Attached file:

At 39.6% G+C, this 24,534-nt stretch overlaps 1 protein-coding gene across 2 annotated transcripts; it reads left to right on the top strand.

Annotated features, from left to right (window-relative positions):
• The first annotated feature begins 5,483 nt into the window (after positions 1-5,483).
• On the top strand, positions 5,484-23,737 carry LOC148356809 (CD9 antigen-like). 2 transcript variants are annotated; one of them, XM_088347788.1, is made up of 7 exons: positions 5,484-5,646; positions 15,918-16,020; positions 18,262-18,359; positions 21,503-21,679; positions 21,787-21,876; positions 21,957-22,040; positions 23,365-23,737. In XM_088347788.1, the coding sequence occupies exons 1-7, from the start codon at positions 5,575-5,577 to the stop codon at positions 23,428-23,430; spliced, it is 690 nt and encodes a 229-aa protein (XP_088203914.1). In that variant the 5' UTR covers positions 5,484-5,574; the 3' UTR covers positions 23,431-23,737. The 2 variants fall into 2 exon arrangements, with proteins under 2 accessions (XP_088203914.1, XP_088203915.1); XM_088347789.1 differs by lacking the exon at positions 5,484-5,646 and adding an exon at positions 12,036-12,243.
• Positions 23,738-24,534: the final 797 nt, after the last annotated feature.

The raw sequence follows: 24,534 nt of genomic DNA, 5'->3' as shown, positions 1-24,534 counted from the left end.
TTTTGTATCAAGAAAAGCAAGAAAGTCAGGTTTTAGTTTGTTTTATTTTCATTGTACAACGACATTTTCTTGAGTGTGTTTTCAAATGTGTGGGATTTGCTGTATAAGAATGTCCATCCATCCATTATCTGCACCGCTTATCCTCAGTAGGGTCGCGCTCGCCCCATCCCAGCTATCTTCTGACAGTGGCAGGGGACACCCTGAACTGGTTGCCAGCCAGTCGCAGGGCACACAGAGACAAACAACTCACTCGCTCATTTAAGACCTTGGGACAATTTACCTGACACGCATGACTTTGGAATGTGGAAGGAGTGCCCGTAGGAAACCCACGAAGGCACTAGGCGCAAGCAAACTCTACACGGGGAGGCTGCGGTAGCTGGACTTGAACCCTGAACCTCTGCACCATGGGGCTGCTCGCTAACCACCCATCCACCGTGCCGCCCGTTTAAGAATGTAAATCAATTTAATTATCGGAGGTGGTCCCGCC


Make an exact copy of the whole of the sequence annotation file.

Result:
At 39.6% G+C, this 24,534-nt stretch overlaps 1 protein-coding gene across 2 annotated transcripts; it reads left to right on the top strand.

Annotated features, from left to right (window-relative positions):
• The first annotated feature begins 5,483 nt into the window (after positions 1-5,483).
• On the top strand, positions 5,484-23,737 carry LOC148356809 (CD9 antigen-like). 2 transcript variants are annotated; one of them, XM_088347788.1, is made up of 7 exons: positions 5,484-5,646; positions 15,918-16,020; positions 18,262-18,359; positions 21,503-21,679; positions 21,787-21,876; positions 21,957-22,040; positions 23,365-23,737. In XM_088347788.1, the coding sequence occupies exons 1-7, from the start codon at positions 5,575-5,577 to the stop codon at positions 23,428-23,430; spliced, it is 690 nt and encodes a 229-aa protein (XP_088203914.1). In that variant the 5' UTR covers positions 5,484-5,574; the 3' UTR covers positions 23,431-23,737. The 2 variants fall into 2 exon arrangements, with proteins under 2 accessions (XP_088203914.1, XP_088203915.1); XM_088347789.1 differs by lacking the exon at positions 5,484-5,646 and adding an exon at positions 12,036-12,243.
• Positions 23,738-24,534: the final 797 nt, after the last annotated feature.

The raw sequence follows: 24,534 nt of genomic DNA, 5'->3' as shown, positions 1-24,534 counted from the left end.
TTTTGTATCAAGAAAAGCAAGAAAGTCAGGTTTTAGTTTGTTTTATTTTCATTGTACAACGACATTTTCTTGAGTGTGTTTTCAAATGTGTGGGATTTGCTGTATAAGAATGTCCATCCATCCATTATCTGCACCGCTTATCCTCAGTAGGGTCGCGCTCGCCCCATCCCAGCTATCTTCTGACAGTGGCAGGGGACACCCTGAACTGGTTGCCAGCCAGTCGCAGGGCACACAGAGACAAACAACTCACTCGCTCATTTAAGACCTTGGGACAATTTACCTGACACGCATGACTTTGGAATGTGGAAGGAGTGCCCGTAGGAAACCCACGAAGGCACTAGGCGCAAGCAAACTCTACACGGGGAGGCTGCGGTAGCTGGACTTGAACCCTGAACCTCTGCACCATGGGGCTGCTCGCTAACCACCCATCCACCGTGCCGCCCGTTTAAGAATGTAAATCAATTTAATTATCGGAGGTGGTCCCGCC